But why is there opposition really on the ground against TPP? Because of building civic skills. That’s what Lori Wallach has done with Global Trade Watch. That’s what our mobilization next Monday, Tuesday, Wednesday and Thursday in Washington—if you’ll let me just illustrate, the first day is—and these are from major civic leaders and doers—building civic skills and breaking through apathy. Wouldn’t people want to be in the auditorium for that?
Controlling what we own, shifting the power: People don’t realize that we own the greatest wealth in the country—the public lands, onshore, offshore, the public airwaves, trillions of dollars of government research and development, not to mention all kinds of intellectual property—but we don’t control it. And so, we are going to have a whole day, by the experts, on how you shift power, so that we control what we own, we have our own audience networks, we control the public lands, we deal with the things that our assets are involved in.
And the third deals with citizen action models, on September 28th.
And the fourth is the liberation movements from medieval England that are being crushed: the law of torts, the law of wrongful injury—if somebody wrongfully injures you with a medicine that’s hazardous or a defective car—and the law of contracts, which we’ve given up with the fine-print contracts. I don’t know anybody who hasn’t signed on the dotted line and given away their rights to these vendors.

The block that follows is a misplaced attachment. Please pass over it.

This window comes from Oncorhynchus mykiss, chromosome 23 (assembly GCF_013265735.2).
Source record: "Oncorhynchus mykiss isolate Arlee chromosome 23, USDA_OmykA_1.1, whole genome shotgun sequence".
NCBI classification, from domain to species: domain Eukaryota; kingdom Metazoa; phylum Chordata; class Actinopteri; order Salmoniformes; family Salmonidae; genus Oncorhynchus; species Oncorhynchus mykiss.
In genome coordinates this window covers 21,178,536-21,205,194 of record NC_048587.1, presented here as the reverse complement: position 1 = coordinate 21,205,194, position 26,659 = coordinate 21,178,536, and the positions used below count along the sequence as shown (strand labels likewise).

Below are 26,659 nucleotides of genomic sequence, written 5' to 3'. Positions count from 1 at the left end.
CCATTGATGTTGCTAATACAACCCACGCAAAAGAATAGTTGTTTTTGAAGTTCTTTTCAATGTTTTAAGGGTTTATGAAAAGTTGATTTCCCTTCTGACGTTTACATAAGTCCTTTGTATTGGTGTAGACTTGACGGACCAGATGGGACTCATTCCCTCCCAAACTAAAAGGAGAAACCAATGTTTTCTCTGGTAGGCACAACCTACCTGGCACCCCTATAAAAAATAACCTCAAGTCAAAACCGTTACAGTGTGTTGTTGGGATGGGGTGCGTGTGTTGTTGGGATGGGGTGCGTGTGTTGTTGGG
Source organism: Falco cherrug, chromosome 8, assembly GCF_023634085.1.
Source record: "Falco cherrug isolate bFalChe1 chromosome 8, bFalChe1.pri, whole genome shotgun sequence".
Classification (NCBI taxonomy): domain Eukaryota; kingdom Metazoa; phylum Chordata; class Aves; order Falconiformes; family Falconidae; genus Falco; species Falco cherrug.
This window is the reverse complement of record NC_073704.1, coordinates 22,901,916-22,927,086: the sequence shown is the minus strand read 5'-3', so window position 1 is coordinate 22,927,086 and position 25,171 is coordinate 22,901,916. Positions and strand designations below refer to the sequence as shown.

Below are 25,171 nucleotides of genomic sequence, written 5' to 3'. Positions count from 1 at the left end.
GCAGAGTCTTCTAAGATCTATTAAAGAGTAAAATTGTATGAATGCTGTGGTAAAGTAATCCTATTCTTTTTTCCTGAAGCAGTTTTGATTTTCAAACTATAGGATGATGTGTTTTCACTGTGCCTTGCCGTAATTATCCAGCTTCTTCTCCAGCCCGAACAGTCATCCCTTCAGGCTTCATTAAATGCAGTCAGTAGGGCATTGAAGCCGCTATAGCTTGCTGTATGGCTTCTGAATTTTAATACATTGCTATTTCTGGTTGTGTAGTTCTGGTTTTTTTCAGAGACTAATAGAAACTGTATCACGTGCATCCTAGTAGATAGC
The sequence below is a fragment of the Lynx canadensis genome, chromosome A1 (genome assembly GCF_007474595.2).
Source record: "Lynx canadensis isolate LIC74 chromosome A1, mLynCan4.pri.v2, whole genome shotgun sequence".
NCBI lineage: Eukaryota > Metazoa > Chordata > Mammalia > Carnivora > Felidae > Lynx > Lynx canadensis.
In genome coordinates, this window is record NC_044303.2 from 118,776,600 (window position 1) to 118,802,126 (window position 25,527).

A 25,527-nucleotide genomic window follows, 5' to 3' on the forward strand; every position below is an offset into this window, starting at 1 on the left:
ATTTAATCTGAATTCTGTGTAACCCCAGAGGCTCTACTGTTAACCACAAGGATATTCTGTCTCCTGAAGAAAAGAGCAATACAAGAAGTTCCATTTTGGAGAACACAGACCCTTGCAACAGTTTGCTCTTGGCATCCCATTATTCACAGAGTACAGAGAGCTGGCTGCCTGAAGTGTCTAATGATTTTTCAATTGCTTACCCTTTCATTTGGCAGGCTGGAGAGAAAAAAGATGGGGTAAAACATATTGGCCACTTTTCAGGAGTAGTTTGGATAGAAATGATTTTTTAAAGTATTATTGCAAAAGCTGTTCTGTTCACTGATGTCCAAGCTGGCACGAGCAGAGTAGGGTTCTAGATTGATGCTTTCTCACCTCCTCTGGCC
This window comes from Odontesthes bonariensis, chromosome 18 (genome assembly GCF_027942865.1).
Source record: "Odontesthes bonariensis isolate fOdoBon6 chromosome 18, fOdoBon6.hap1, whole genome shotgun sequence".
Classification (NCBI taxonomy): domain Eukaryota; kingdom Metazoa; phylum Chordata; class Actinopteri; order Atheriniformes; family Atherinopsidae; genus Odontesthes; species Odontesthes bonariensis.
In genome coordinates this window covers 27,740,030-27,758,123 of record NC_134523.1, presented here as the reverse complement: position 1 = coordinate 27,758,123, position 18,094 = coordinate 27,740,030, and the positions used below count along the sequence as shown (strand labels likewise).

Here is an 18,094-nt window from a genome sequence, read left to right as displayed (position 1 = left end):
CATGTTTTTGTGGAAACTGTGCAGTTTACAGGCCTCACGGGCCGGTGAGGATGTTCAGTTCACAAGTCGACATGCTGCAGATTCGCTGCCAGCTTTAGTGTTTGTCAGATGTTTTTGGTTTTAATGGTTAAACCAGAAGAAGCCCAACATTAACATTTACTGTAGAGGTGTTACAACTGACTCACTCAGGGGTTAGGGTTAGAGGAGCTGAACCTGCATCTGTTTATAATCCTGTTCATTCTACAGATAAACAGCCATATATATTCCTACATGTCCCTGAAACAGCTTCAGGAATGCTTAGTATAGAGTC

So, do contact BreakingThroughPower.org and Ticketmaster, 1-800-745-3000.
AMY GOODMAN: Well, I want to talk about the theme of the conference—
RALPH NADER: Yes.
AMY GOODMAN: —and also the fact that it is the 50th anniversary of your book Unsafe at Any Speed, which prompted Congress to enact the most sweeping auto safety law in U.S. history, 50th anniversary of the signing of the National Traffic and Motor Vehicle Safety Act and the Highway Safety Act. President Johnson signed the landmark legislation September 9, 1966, greatly reducing the annual number of traffic fatalities. It set mandatory federal safety standards for vehicles and drivers, established the National Highway Traffic Safety Administration. Our guest today, Ralph Nader, went on to win a major settlement against GM—that’s General Motors—for spying on him and trying to discredit him, and used the lawsuit’s proceeds to start the Center for the Study of Responsive Law. This is Ralph pointing out the safety flaws of General Motors’ Chevrolet Corvair.
RALPH NADER: What aggravates the problem is that the rear wheels of the Corvair begin to tuck under. And as they tuck under—the angle of tuck under is called "camber." And as they tuck under, it can go from three or four degrees camber to 11 degrees camber almost in an instant. And when that happens, nobody can control the Corvair. Interestingly—
CBC INTERVIEWER: Well, then, surely they did the right thing. They found out there was something was wrong with the car, and they fixed it.